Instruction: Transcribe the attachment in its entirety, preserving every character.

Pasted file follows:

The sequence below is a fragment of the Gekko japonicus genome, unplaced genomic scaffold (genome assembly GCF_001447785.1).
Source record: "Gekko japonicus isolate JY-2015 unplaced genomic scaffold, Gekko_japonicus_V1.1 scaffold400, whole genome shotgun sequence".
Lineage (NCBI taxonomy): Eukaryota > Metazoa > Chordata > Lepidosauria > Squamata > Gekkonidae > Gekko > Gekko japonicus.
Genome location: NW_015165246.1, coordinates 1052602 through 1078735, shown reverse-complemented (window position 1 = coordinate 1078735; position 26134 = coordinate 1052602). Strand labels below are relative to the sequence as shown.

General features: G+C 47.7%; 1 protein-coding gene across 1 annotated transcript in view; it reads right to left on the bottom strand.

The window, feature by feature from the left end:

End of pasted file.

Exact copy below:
The sequence below is a fragment of the Gekko japonicus genome, unplaced genomic scaffold (genome assembly GCF_001447785.1).
Source record: "Gekko japonicus isolate JY-2015 unplaced genomic scaffold, Gekko_japonicus_V1.1 scaffold400, whole genome shotgun sequence".
Lineage (NCBI taxonomy): Eukaryota > Metazoa > Chordata > Lepidosauria > Squamata > Gekkonidae > Gekko > Gekko japonicus.
Genome location: NW_015165246.1, coordinates 1052602 through 1078735, shown reverse-complemented (window position 1 = coordinate 1078735; position 26134 = coordinate 1052602). Strand labels below are relative to the sequence as shown.

General features: G+C 47.7%; 1 protein-coding gene across 1 annotated transcript in view; it reads right to left on the bottom strand.

The window, feature by feature from the left end: